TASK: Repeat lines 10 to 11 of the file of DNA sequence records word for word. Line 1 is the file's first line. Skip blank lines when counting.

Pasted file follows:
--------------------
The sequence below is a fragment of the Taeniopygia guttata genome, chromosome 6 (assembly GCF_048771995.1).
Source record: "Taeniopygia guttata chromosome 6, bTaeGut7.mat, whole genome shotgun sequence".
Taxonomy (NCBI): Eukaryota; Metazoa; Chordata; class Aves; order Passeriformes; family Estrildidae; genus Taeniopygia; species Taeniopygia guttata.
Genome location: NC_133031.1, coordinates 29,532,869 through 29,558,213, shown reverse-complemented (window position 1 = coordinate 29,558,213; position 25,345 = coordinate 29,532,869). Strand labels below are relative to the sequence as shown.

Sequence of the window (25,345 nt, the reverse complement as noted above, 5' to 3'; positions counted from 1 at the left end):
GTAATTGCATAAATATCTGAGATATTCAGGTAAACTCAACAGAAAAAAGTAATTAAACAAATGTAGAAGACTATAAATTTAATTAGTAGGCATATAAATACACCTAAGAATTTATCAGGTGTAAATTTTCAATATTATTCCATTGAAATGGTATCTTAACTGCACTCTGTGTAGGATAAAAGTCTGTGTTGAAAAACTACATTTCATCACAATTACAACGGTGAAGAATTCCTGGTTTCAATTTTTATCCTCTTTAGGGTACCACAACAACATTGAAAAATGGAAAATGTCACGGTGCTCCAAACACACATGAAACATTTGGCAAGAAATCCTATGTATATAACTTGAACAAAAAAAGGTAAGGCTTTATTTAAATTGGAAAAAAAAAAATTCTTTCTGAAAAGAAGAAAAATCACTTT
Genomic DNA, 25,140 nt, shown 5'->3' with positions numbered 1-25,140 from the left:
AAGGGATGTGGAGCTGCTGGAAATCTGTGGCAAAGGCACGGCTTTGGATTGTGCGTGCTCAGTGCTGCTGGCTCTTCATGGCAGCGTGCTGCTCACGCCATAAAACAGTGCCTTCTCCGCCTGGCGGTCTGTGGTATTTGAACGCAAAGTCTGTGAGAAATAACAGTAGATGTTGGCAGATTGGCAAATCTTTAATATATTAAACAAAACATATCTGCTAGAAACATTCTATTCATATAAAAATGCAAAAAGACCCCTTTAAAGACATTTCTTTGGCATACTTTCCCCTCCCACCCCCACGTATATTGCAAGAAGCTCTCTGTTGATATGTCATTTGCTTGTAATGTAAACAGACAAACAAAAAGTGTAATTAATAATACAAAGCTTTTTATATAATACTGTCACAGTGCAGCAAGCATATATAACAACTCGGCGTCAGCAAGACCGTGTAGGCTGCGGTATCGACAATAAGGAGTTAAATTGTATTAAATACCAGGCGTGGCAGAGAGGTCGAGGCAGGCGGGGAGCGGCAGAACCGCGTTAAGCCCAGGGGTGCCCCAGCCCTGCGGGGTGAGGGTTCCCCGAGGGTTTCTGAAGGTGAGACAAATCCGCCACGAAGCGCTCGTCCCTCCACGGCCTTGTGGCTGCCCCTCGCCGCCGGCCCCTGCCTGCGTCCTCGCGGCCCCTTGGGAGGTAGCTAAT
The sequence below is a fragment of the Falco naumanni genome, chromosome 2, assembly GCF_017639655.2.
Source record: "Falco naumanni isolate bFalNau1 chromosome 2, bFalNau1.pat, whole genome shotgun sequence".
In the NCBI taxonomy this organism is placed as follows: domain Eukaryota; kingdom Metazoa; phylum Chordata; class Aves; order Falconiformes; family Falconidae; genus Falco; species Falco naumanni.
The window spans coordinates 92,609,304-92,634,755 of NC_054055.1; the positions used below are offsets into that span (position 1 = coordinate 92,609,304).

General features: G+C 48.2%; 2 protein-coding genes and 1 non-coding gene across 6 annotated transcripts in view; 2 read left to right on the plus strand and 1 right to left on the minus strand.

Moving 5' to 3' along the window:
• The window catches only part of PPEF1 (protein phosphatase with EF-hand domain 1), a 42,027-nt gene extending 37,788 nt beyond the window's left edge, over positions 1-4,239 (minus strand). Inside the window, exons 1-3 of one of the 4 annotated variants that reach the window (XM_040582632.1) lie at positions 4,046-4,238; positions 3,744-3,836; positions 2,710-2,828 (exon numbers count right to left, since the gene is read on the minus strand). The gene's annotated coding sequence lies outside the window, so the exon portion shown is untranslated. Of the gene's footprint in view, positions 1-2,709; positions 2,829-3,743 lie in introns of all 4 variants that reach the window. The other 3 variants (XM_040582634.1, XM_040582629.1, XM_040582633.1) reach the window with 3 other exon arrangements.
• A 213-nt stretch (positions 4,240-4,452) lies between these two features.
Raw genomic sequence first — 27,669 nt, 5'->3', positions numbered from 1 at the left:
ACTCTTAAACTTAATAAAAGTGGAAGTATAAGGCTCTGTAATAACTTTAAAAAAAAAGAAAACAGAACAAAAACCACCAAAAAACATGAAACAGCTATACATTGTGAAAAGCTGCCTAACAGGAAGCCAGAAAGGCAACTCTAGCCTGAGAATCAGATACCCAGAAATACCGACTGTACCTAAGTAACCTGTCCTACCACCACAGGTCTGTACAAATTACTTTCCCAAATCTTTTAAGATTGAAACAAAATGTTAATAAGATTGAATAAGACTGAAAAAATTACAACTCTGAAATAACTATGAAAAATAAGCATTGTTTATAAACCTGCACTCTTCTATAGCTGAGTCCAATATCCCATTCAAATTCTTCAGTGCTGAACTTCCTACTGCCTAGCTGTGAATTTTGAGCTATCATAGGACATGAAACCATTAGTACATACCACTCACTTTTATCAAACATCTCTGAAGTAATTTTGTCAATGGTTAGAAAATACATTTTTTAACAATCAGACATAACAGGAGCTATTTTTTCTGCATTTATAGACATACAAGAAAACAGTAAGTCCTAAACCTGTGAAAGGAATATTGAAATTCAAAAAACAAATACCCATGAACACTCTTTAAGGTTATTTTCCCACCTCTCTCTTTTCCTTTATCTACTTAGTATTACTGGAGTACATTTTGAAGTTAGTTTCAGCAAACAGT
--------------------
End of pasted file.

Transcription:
Source record: "Falco naumanni isolate bFalNau1 chromosome 2, bFalNau1.pat, whole genome shotgun sequence".
In the NCBI taxonomy this organism is placed as follows: domain Eukaryota; kingdom Metazoa; phylum Chordata; class Aves; order Falconiformes; family Falconidae; genus Falco; species Falco naumanni.